However, you are not expected to do it alone - an ambitious nationwide training programme funded by the National Lottery's New Opportunities Fund (NOF) is getting underway to help teachers become confident and competent users of ICT in their lessons.
There are a range of providers, which include university schools of education, local education authorities, commercial consortiums and subject associations. Schools in England and Wales can choose their own; education authorities will make the decision in Scotland and Northern Ireland.
NOF is working with the Teacher Training Agency and has produced a CD-Rom to help teachers assess their training needs. The idea is that schools collate the results so they can decide which provider's training programme is best suited to each of their teachers' specific needs.
The disc for primary teachers covers English, mathematics and science. There have been complaints that the CD demands a certain level of knowledge about ICT to use it, so those unfamiliar with computers may need some help.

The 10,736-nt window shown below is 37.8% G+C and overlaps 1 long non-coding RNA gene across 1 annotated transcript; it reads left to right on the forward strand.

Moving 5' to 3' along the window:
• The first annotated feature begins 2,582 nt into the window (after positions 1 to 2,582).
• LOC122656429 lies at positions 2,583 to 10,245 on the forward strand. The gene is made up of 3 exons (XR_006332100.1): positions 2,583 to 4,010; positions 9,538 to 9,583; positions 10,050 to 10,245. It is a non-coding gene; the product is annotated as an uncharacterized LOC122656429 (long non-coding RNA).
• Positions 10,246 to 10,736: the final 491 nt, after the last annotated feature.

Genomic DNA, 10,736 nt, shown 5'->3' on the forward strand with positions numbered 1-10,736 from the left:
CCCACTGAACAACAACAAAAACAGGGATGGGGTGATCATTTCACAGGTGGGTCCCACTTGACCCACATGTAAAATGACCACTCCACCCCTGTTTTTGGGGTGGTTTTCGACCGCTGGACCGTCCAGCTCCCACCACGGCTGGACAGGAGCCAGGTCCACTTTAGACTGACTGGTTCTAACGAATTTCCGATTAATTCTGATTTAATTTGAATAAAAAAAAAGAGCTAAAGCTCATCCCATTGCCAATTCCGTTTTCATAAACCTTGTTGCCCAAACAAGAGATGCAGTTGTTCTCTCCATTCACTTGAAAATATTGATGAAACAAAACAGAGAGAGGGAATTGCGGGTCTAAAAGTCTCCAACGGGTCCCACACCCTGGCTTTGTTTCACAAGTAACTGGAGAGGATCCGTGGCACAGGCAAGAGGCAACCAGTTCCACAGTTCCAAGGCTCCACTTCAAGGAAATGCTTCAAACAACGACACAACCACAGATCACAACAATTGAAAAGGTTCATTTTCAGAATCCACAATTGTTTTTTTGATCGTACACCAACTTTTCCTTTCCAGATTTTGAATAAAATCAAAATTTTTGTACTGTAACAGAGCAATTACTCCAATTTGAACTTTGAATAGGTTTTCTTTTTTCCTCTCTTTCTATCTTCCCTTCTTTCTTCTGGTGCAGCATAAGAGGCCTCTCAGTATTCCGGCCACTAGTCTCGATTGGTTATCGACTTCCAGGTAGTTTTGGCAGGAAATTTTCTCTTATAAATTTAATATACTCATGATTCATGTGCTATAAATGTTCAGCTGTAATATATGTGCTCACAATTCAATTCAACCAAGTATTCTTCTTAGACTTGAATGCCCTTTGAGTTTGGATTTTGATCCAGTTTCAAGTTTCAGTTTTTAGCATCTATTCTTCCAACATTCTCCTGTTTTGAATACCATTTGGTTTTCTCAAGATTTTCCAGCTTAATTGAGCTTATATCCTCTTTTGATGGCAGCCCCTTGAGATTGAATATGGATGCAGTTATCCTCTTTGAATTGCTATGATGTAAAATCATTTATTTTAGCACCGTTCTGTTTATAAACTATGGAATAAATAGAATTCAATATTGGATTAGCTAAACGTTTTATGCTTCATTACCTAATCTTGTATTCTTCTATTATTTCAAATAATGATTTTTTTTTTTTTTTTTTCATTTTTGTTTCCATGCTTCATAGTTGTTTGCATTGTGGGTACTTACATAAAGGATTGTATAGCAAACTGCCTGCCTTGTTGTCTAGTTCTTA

The TTA has conceded that many teachers will need help in basic computer skills, but says this must be integrated into the curriculum training.
Training will be provided using distance-learning materials (a mix of paper-based, CD-Rom and Web resources) by most providers, although there may be some face-to-face training. No funding is available for supply cover, so training will have to be done after the school day's end. Office for Standards in Education inspectors will assess training to monitor quality.
The NOF scheme is one of the largest training programmes ever attempted and - although its aims will be difficult to achieve - it has to succeed if practising teachers are to make effective use of ICT in the classroom.